“Young Woman And The Sea,” Disney’s latest biopic, hit theaters this past Friday. However, if you haven’t caught wind of it, don’t be too surprised. Disney’s reluctance to promote the film has left it largely unnoticed, with estimated earnings hovering around a modest $500,000. But what’s really going on here?

With Daisy Ridley stepping into the role of Trudy Ederle, the first woman to swim the English Channel, “Young Woman And The Sea” should be making waves. Ridley’s portrayal of Ederle is both compelling and relatable, capturing the spirit of a true pioneer who defied the odds presented by sexism, familial disapproval, and even her trainer’s jealousy. It’s an inspiring story of determination and triumph, much like the beloved underdog sports films Disney used to produce.

Despite its potential, Disney’s marketing efforts have been lackluster at best. The trailer for the movie was only released a month ago, and while Ridley appeared on some daytime talk shows, the push for the film seemed half-hearted. Notably, the film’s release timing also feels like a missed opportunity, as it could have capitalized on the upcoming Olympic Games in Paris, where Ederle originally competed in 1924.

Interestingly, it took the influence of producer Jerry Bruckheimer to secure even a limited theatrical release for the movie. Initially slated for Disney+, it was after positive test screenings that Bruckheimer fought for it to be shown on the big screen. Still, this limited release and the lackluster promotional effort feel like Disney is undercutting the film’s potential impact.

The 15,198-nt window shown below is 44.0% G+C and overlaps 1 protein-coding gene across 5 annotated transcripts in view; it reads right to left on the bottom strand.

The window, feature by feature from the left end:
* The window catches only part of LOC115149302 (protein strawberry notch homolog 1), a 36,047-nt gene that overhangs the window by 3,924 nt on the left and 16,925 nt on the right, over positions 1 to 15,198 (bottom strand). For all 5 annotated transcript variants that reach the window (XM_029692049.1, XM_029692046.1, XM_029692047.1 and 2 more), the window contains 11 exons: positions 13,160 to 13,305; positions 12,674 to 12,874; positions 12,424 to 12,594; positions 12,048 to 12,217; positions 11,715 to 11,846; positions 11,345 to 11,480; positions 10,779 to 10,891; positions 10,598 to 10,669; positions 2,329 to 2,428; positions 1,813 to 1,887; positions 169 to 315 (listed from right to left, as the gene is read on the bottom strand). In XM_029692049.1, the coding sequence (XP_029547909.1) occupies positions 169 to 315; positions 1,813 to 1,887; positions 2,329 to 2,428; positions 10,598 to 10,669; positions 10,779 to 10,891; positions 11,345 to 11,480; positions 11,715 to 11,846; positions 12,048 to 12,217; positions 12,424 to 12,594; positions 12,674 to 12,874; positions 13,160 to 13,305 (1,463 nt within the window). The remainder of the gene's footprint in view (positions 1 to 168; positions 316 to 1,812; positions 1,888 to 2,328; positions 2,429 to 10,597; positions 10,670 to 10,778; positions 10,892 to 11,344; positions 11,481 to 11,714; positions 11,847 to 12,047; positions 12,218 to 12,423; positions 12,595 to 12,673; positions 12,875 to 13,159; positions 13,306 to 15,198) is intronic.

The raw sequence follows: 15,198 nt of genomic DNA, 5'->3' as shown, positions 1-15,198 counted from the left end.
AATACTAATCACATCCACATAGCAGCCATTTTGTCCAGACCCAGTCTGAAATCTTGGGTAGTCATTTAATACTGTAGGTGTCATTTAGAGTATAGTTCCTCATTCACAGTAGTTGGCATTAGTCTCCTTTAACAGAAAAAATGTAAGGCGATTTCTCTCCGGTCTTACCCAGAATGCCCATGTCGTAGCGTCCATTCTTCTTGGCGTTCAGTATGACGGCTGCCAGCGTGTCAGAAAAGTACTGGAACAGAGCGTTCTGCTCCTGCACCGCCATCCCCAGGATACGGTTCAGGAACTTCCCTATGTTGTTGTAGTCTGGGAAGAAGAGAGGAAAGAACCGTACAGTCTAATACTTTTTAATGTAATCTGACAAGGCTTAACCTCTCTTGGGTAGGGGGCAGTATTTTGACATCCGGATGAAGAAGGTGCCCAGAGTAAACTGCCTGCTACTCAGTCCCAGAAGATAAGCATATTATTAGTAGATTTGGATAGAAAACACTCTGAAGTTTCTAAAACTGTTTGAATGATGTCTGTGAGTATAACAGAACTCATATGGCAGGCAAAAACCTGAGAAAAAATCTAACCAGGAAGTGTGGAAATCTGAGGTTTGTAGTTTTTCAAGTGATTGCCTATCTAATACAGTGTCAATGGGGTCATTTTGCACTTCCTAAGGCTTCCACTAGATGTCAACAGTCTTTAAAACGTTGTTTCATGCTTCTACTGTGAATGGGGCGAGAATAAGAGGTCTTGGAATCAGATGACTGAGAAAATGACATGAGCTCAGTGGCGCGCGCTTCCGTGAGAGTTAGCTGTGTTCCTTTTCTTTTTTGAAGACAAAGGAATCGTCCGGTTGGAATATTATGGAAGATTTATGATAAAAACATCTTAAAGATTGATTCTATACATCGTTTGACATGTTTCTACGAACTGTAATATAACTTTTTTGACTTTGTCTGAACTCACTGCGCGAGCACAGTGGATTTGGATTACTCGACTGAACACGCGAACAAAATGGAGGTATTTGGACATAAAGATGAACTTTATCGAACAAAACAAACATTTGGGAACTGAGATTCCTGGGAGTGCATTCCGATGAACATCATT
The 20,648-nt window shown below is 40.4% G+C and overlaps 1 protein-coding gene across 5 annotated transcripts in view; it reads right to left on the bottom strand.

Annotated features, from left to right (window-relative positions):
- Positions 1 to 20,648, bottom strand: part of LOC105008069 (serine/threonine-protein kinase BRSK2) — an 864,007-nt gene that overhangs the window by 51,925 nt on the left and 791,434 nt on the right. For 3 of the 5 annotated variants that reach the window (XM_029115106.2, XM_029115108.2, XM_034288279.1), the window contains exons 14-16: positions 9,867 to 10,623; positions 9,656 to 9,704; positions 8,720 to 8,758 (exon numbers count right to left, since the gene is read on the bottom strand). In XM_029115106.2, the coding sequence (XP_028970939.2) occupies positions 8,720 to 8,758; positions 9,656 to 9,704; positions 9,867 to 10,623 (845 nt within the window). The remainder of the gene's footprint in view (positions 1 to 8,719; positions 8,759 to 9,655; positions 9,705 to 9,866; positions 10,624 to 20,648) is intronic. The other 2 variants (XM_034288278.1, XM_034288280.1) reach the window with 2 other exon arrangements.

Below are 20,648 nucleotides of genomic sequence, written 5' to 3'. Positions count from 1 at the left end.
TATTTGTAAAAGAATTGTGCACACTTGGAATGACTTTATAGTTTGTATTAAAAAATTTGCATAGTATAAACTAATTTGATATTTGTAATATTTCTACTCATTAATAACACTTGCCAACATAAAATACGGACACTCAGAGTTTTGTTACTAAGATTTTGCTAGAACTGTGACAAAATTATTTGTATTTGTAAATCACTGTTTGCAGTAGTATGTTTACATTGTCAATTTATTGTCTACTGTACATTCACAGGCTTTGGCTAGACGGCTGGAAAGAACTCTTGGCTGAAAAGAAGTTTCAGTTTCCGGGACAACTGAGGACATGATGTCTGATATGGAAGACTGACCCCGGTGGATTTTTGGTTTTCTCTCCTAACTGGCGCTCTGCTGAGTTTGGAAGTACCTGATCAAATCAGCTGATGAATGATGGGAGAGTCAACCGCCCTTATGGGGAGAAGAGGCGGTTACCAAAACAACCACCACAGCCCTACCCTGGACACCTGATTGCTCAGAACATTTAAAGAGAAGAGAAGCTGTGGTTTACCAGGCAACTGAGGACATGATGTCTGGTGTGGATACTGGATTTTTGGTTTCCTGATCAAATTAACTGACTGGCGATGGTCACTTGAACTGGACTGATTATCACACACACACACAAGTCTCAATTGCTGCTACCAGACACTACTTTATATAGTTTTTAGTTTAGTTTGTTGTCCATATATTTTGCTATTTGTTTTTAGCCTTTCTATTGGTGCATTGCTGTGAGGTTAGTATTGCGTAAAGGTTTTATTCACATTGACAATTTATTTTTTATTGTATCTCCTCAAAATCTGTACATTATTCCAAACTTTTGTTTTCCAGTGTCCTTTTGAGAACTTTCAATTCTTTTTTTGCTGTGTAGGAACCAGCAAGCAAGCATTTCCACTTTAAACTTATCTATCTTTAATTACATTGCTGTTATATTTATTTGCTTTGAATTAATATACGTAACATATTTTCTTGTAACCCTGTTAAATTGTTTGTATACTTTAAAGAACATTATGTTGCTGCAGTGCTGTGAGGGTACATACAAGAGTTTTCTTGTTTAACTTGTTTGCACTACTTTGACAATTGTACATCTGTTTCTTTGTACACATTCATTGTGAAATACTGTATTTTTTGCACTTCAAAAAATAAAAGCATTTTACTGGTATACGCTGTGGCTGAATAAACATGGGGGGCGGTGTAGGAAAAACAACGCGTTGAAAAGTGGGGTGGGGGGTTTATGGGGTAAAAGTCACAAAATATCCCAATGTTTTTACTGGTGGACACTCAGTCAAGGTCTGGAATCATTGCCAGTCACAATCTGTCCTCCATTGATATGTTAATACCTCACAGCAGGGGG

In an era where streaming has taken precedence, Disney’s strategy seems shortsighted. The studio’s focus on blockbuster franchises and streaming content comes at the expense of the mid-budget inspirational films that used to define its brand. The result? Movies like “Young Woman And The Sea,” which could have thrived with proper backing, are left adrift in a sea of corporate decision-making.

What do you think? Could Disney have managed “Young Woman And The Sea” differently for a better outcome? Share your thoughts in the comments below and let’s discuss how beloved stories like these should be treated in the modern entertainment landscape.

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For further reading, check out the original article on AV Club and additional sources from The Wrap and The Hollywood Reporter.